(Bloomberg) — Canada’s dollar has scope to make up ground against some of its biggest commodity-related peers if the country’s central bank provides an appropriate shot of hawkishness this week.
While the currency has received some support from higher oil and resource prices in the wake of the Russia-Ukraine war, it has lagged the likes of the Australian dollar and the Norwegian krone, and some analysts reckon that the so-called remains unduly weak. This Wednesday’s Bank of Canada , which is widely expected to deliver a half-point interest rate hike, could well prove a catalyst for fresh moves higher.
“The Canadian dollar is still undervalued, so at some point that should adjust,” said Brad Bechtel, a strategist at Jefferies LLC. He predicts that the currency will rally as the BOC “continues to become more and more hawkish.”
The market has shown some signs of increased positivity over the past month, with the currency up close to 1% against its U.S. counterpart. Short-term option skews have become less bearish for the loonie, while futures market positioning data last week showed leveraged funds shifting to their least negative stance since mid-February.
Ahead of this week’s key decision, some observers have begun to bolster their projections for where they see the local currency ending this year, with Barclays Plc predicting it will go to around C$1.22 per U.S. dollar from Monday levels of around C$1.26.
Expectations for what the Bank of Canada might choose to do on monetary policy have climbed sharply along with the recent ramp up in rhetoric south of the border at the Federal Reserve. A half-point increase at this week’s BOC meeting is seen as close to certain, and the market is now pricing in more than 2 percentage points of hikes by the end of 2022. But inflation concerns globally remain in flux and all eyes will be on BOC Governor Tiff Macklem for further signs of perceived hawkishness.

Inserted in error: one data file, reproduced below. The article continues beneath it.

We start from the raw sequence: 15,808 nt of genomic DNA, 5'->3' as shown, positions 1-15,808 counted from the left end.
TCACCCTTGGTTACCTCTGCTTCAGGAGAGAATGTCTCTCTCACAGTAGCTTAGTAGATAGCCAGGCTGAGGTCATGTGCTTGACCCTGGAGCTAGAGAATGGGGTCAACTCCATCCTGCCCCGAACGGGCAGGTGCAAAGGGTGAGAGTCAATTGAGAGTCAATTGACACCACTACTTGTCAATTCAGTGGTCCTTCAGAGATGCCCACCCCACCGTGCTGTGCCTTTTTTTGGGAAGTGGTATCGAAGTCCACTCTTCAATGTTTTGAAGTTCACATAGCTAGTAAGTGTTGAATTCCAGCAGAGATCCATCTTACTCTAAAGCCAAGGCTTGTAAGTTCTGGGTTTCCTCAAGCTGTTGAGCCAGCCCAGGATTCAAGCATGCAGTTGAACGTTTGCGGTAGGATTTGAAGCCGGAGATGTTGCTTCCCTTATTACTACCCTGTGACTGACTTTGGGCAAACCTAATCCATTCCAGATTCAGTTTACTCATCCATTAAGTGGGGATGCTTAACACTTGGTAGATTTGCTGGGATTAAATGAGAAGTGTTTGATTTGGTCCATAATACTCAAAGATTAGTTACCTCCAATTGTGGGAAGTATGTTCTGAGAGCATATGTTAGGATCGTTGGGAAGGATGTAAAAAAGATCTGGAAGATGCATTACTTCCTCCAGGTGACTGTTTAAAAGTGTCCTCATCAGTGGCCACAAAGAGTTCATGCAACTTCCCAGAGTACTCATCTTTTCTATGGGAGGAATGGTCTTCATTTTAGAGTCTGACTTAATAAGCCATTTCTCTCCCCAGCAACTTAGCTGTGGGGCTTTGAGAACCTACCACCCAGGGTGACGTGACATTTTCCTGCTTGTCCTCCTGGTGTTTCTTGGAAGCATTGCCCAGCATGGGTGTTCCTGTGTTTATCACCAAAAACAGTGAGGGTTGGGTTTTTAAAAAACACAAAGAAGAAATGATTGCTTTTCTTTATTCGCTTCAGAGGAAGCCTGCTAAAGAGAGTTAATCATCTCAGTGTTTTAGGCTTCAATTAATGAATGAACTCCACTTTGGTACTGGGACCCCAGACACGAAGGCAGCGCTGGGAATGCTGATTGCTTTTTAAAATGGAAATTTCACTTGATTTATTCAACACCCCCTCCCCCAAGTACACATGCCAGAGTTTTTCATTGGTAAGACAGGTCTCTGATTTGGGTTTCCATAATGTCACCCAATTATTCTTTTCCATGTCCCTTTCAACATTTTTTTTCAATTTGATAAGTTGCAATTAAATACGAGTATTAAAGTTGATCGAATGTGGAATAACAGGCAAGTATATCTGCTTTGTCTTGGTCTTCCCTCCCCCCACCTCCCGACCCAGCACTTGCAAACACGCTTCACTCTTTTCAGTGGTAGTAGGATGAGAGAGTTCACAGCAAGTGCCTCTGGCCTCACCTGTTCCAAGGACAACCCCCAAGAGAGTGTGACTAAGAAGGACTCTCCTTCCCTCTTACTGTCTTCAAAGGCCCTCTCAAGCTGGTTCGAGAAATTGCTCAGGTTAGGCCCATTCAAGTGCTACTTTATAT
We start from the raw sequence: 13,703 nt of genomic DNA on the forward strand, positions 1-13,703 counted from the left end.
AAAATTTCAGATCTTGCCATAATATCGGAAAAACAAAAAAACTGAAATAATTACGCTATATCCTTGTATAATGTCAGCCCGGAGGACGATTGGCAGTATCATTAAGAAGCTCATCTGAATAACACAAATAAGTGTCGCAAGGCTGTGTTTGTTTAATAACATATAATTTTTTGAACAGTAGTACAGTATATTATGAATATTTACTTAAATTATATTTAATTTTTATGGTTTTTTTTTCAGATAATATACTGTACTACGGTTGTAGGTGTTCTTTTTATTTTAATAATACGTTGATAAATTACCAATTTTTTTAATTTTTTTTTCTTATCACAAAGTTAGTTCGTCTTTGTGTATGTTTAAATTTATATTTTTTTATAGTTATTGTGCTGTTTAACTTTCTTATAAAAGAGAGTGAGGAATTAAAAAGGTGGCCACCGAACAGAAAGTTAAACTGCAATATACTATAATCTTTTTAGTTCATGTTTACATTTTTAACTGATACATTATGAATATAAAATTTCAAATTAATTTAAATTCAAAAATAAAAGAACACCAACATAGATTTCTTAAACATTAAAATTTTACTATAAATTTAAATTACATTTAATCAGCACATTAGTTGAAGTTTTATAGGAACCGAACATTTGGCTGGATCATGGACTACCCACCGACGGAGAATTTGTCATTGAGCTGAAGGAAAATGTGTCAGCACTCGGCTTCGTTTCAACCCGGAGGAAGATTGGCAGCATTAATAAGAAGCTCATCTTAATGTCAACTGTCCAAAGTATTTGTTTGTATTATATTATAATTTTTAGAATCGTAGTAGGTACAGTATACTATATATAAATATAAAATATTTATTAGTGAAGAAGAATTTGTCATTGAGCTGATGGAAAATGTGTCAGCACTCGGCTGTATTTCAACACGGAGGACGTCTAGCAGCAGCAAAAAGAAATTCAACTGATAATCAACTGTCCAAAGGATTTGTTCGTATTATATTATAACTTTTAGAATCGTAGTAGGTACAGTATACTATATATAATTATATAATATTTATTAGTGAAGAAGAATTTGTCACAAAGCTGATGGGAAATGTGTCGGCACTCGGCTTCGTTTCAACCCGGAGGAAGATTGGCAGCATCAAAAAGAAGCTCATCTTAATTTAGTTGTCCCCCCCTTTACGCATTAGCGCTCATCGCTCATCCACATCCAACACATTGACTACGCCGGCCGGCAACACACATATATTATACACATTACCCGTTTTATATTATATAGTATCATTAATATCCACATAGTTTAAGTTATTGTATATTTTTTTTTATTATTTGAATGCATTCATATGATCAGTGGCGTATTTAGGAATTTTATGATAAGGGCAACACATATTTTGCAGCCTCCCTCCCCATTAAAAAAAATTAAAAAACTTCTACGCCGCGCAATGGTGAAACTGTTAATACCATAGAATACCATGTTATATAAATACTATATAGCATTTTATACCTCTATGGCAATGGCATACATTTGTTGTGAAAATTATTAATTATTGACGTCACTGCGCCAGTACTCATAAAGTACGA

Bank of America Corp. sees Macklem implementing a “potentially brisk” pace of tightening which would provide “persistent support” to the Canadian dollar in the months ahead, according to a Monday note from analysts Carlos Capistran and Ben Randol.
Other potential tailwinds for the Canadian dollar include the fact that it’s relatively far away geographically from the ongoing war in Ukraine and its comparatively muted response so far to higher commodity prices — at least when lined up versus its counterparts in Norway and Australia.
Against the big dollar, though, the picture is perhaps more uncertain. With war fears still intermittently driving haven flows and a Federal Reserve that’s seemingly ever-more-hawkish, the obstacle of the mighty greenback remains a large one to overcome.
This dynamic is evident in the U.S.-Canadian dollar options market. One-week risk reversals — a measure of positioning and sentiment that incorporates the timing of this week’s BOC gathering — have become less bullish for the greenback. But those at the one-month tenor — which cover the next Fed meeting — are distinctly more greenback positive.
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